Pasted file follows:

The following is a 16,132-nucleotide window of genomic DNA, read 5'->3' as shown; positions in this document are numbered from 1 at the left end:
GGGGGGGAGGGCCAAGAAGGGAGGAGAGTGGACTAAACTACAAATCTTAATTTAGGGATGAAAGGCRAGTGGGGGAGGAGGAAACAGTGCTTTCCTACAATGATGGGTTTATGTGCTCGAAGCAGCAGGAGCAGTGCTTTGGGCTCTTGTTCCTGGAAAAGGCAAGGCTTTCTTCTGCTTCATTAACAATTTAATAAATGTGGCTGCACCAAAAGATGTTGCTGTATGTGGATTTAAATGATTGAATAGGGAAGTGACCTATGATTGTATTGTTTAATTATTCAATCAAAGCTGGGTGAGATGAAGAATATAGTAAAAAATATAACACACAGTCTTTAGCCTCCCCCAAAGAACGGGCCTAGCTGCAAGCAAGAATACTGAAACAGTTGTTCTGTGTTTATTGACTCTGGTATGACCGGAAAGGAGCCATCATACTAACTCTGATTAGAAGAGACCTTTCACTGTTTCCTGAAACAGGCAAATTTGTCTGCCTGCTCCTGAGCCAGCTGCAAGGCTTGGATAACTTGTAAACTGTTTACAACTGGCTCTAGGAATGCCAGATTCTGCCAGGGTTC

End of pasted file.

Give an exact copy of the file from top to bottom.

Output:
The following is a 16,132-nucleotide window of genomic DNA, read 5'->3' as shown; positions in this document are numbered from 1 at the left end:
GGGGGGGAGGGCCAAGAAGGGAGGAGAGTGGACTAAACTACAAATCTTAATTTAGGGATGAAAGGCRAGTGGGGGAGGAGGAAACAGTGCTTTCCTACAATGATGGGTTTATGTGCTCGAAGCAGCAGGAGCAGTGCTTTGGGCTCTTGTTCCTGGAAAAGGCAAGGCTTTCTTCTGCTTCATTAACAATTTAATAAATGTGGCTGCACCAAAAGATGTTGCTGTATGTGGATTTAAATGATTGAATAGGGAAGTGACCTATGATTGTATTGTTTAATTATTCAATCAAAGCTGGGTGAGATGAAGAATATAGTAAAAAATATAACACACAGTCTTTAGCCTCCCCCAAAGAACGGGCCTAGCTGCAAGCAAGAATACTGAAACAGTTGTTCTGTGTTTATTGACTCTGGTATGACCGGAAAGGAGCCATCATACTAACTCTGATTAGAAGAGACCTTTCACTGTTTCCTGAAACAGGCAAATTTGTCTGCCTGCTCCTGAGCCAGCTGCAAGGCTTGGATAACTTGTAAACTGTTTACAACTGGCTCTAGGAATGCCAGATTCTGCCAGGGTTC